U.S. Supreme Court Rules that Employer May Lawfully Favor Older Employees Under the ADEA
The Employment and Labor Law Alert
May 25, 2004
In General Dynamics Land Sys. Inc. v. Cline, ___, U.S. ___, 124 S.Ct. 1236 (2004), the United States Supreme Court was asked to consider whether the Age Discrimination in Employment Act (ADEA) prohibits an employer from favoring its older workers over its younger workers. The “favoritism” at issue in this case was a 1997 collective bargaining agreement between General Dynamics and the United Auto Workers. The Agreement obligated General Dynamics to provide health benefits to subsequently retired employees who were at least 50 years of age at the time that the Agreement was signed. A number of employees who were between the ages of 40 and 49 (collectively referred to as “Cline”), and thus protected by the ADEA, complained that they were being discriminated against by being denied these same benefits.
The case was initiated when Cline filed a charge with the Equal Employment Opportunity Commission alleging age discrimination. The EEOC found that the claim had merit and urged the parties to reach a settlement. When no settlement was reached, Cline filed suit in the District Court for the Northern District of Ohio. The District Court dismissed the ADEA claim, relying upon decisions rendered in several other circuits which found that the ADEA does not “protect the younger against the older.” The Sixth Circuit Court of Appeals reversed. The Sixth Circuit determined that the prohibition against age discrimination in the ADEA was so clear that if Congress intended to limit its application only to older workers it would have said so. The Sixth Circuit’s decision, though contrary to the decisions reached in other circuits, was consistent with the EEOC’s interpretation of the ADEA. The United States Supreme Court granted certiorari to resolve the dispute and the opinion of the Court was delivered by Justice Souter. In a 6-3 decision, the Court reversed.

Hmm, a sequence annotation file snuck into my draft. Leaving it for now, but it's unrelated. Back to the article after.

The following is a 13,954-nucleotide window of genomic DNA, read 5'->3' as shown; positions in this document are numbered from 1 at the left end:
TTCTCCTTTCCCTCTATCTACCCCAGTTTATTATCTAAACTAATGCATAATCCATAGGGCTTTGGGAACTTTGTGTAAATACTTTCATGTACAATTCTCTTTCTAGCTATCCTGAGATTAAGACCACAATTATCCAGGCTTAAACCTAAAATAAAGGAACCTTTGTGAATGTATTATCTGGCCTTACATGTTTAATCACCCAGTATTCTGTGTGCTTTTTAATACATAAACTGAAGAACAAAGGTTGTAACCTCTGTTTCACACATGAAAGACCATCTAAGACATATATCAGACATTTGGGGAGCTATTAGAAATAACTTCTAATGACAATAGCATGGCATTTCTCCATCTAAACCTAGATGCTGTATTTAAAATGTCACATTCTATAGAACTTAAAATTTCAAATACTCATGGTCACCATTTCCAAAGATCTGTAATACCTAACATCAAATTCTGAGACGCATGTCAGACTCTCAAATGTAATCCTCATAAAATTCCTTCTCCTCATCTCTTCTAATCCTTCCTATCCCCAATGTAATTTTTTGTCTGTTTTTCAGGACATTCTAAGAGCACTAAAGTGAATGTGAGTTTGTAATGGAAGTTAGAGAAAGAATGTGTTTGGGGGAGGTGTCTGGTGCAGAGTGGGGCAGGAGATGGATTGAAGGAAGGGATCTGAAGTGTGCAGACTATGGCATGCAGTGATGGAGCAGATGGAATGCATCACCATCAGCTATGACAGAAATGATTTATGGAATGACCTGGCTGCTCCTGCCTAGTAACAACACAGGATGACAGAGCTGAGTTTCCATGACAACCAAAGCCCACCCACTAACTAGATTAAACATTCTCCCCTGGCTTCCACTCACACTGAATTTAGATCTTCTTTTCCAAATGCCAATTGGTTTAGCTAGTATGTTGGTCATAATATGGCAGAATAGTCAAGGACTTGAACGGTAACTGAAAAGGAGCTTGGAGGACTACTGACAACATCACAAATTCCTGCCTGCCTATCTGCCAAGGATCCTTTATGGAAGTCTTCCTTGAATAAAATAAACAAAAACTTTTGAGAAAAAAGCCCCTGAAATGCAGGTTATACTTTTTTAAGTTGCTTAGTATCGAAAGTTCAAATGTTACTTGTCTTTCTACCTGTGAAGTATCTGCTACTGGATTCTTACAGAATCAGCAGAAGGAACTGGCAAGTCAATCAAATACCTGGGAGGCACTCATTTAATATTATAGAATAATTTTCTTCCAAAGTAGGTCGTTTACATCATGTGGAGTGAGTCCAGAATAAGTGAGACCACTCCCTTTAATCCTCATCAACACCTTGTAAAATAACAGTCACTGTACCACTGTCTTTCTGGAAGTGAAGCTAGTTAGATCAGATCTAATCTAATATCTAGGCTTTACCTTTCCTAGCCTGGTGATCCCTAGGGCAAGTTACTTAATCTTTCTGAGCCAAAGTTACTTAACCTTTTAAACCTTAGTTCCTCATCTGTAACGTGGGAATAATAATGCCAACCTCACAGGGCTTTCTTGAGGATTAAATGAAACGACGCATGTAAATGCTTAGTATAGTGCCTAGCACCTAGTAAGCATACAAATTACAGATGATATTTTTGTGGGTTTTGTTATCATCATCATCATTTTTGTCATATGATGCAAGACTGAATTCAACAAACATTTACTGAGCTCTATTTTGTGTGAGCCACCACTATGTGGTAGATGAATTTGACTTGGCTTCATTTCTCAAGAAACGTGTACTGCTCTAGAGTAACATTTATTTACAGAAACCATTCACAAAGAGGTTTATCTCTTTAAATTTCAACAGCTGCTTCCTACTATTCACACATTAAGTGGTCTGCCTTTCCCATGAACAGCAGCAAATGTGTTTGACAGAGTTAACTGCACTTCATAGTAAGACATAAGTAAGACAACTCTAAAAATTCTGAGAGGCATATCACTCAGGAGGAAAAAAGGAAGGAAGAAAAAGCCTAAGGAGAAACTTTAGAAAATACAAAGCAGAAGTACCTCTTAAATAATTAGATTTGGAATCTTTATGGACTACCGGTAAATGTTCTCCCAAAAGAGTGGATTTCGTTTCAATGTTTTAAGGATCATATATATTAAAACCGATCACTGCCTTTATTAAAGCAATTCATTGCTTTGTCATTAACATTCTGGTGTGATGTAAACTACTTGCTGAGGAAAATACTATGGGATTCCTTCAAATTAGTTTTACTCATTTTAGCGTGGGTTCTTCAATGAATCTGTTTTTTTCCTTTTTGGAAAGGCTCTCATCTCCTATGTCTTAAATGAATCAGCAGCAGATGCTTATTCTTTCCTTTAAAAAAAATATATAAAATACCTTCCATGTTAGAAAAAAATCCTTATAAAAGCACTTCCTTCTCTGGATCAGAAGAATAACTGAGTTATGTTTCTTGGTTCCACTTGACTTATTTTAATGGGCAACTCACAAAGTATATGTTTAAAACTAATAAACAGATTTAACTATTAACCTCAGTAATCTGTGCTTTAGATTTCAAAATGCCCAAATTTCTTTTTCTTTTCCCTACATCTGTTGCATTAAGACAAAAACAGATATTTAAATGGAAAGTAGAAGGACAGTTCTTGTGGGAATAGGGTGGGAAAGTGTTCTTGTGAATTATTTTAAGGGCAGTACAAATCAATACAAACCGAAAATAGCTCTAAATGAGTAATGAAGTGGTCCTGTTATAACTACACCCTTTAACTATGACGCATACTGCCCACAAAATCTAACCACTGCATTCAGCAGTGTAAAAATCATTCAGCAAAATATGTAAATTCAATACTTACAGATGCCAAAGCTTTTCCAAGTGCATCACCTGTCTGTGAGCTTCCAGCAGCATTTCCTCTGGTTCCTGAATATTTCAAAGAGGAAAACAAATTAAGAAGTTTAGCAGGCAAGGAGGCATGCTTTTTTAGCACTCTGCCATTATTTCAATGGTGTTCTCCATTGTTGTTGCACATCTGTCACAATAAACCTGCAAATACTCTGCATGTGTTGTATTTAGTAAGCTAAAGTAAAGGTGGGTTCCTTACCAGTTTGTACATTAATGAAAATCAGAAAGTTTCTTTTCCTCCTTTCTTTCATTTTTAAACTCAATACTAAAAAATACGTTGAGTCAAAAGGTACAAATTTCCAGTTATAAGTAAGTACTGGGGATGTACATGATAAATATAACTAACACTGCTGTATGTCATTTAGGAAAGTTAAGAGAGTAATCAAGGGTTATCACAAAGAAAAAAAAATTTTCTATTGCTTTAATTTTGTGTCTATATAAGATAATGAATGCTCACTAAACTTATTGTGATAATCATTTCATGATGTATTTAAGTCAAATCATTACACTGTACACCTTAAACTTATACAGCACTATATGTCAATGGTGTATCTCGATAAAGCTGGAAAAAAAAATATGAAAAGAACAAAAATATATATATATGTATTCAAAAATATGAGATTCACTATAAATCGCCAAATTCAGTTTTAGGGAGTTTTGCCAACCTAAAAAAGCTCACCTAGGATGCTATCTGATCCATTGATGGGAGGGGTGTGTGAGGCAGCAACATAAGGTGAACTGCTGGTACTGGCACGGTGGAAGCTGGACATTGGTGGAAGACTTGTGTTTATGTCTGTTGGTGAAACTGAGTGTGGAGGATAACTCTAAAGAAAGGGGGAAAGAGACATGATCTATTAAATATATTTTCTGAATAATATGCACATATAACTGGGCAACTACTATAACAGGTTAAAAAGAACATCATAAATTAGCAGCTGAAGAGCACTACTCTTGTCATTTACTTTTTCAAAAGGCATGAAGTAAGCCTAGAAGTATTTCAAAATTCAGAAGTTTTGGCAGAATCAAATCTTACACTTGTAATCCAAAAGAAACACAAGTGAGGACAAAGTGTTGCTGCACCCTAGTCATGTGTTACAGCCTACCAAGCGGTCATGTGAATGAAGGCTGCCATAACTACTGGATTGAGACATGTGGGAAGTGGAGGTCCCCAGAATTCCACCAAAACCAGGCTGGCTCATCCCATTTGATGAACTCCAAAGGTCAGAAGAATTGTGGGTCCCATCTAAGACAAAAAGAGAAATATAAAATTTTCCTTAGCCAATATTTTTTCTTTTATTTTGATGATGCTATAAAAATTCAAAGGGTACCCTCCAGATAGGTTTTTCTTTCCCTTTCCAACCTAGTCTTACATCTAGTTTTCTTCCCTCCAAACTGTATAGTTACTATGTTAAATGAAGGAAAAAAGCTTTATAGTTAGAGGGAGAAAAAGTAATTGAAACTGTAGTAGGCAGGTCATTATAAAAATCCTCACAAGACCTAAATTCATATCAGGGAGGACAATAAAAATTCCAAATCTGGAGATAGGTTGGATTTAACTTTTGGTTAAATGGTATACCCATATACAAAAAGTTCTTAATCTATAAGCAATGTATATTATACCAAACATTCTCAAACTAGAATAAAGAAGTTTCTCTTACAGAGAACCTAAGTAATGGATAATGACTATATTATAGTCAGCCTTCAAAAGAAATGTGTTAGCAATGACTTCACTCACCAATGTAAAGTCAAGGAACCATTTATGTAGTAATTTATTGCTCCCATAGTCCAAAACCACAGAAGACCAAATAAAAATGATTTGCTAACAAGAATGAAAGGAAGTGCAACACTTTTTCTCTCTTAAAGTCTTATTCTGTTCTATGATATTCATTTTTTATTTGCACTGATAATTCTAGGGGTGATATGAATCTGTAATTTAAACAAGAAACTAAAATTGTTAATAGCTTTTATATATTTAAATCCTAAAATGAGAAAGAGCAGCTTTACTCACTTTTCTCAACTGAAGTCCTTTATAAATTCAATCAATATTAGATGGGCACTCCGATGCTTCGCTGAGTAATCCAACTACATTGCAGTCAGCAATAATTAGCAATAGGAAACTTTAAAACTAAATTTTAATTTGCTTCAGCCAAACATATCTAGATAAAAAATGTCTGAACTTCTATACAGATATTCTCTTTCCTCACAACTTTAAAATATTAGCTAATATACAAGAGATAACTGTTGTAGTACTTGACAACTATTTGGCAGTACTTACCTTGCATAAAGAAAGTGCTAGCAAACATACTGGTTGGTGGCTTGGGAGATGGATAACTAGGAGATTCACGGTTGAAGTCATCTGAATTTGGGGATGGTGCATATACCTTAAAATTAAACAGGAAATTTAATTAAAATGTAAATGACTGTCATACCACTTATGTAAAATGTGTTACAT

Section 623(a)(1) of the ADEA prohibits discrimination because of an individual’s age. 29 U.S.C. § 623(a)(1). According to the Court, this provision is meant to address discrimination against older workers in favor of younger ones. The Court acknowledged that the provision might also be interpreted to prohibit discrimination against younger workers in favor of older workers but determined that “Congress’ interpretive clues speak almost unanimously to an understanding of discrimination as directed against workers who are older than the ones getting treated better.”
The Court found the first “interpretive clue” in Congress’ refusal to include a prohibition against age discrimination in Title VII of the Civil Rights Act of 19964. Instead, Congress urged that a study be conducted on the issue. The Secretary of Labor conducted the study and ultimately determined that age discrimination was a serious problem. In the Court’s view, the Secretary’s report “was devoid of any indication that the Secretary had noticed unfair advantage accruing to older employees at the expense of their juniors.”